|National Policy for the Conservation and Management of Wetland Resources (Ministry of Natural Resources - Uganda, 1995, 23 p.)|
Wetlands, commonly known as swamps in Uganda, are a natural resource of considerable importance like forests, rangelands, arableland and fisheries.
The term "Wetlands" refers to an area where plants and animals have become adapted to temporary or permanent flooding by saline, brackish or fresh water.
For our purposes these include permanently flooded areas with sedge or grass swamp, swamp forest or high altitude mountain bog, as well as seasonal flood plains and depressions without flow ('Mbuga' or Dambos).
All wetlands are characterised by impeded drainage, but vary in detail depending on the period of flooding, depth of water, altitude, fertility of the surrounding soil and other environmental factors They are nevertheless all characterized by having distinctive plants and animals which are adapted to flooding.
Uganda's rich endowment in wetlands, which accounts for about 10% of the land area, is mainly due to her geological past. Many wetlands originated with the upwarping of land associated with the formation of the Rift Valley. The warping was spread over a wide area impending and even reversing river flow.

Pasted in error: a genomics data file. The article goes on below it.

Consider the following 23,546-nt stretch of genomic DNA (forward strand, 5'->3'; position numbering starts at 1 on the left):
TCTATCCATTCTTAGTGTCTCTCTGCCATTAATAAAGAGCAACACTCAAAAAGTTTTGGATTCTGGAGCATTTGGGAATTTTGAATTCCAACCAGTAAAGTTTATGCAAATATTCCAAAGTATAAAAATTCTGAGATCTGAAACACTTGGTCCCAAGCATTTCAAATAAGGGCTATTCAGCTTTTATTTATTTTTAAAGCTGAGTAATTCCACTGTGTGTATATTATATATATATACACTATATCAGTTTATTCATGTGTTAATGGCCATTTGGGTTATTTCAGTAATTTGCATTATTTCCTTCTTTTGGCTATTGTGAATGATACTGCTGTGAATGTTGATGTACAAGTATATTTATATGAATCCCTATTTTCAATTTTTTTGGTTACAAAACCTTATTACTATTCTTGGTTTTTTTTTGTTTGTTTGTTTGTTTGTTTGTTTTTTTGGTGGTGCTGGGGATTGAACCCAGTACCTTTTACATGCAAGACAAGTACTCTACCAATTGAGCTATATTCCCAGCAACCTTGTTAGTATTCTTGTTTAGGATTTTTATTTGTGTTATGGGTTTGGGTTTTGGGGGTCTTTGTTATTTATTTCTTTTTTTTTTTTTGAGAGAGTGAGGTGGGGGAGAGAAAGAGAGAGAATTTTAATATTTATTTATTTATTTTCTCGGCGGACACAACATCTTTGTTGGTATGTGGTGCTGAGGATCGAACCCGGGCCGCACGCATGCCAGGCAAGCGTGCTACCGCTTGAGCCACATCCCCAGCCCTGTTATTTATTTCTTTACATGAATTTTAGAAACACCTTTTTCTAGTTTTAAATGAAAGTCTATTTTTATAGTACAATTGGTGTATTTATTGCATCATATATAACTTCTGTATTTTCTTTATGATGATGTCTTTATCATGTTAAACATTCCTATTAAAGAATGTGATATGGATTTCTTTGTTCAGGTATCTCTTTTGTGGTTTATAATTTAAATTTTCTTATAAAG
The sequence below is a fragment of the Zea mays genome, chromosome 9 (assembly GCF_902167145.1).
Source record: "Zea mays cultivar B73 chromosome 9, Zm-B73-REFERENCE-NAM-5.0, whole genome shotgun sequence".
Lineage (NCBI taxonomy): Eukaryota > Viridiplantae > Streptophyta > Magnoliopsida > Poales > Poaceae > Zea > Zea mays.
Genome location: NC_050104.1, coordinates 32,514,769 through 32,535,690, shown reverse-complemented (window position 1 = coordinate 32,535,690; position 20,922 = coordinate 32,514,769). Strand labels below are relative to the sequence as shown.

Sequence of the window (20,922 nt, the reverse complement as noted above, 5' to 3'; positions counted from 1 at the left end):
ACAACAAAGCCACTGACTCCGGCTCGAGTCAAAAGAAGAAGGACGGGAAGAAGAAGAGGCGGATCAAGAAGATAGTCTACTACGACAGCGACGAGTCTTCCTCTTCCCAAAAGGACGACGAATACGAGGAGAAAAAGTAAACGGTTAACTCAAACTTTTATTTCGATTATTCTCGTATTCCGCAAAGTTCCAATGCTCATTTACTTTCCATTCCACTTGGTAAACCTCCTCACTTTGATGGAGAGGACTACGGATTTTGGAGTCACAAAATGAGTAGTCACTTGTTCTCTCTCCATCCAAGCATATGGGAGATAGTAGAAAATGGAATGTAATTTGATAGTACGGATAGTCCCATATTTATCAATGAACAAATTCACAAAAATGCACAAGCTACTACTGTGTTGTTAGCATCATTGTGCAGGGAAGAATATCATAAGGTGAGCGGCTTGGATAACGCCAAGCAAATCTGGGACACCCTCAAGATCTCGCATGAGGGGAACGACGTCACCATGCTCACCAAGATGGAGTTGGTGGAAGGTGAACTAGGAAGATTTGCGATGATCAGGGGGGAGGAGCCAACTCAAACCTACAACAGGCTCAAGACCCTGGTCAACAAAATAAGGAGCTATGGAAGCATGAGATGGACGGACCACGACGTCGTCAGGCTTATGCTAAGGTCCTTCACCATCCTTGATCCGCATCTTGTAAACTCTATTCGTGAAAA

The wide distribution of wetlands means a large proportion of the population have access to the utilization of wetlands, resulting in extensive degradation of the wetlands. This calls for particular urgency in their efficient management and sustainable utilization.
Wetland resources in Uganda have traditionally been used by the people as a source of building materials, for crafts, furniture and as hunting and fishing areas. Seasonal wetland margins have been used for grazing cattle, growing arable crops, and for domestic water. Wetlands provide important habitat for wildlife.
The high productivity and economic potential of wetlands in Uganda has barely been tapped and experience so far shows it will not be easy. Many attempts at conversion to farmland have failed because fertility was dependant upon an inflow of organic matter and sediment or on retaining a high water table.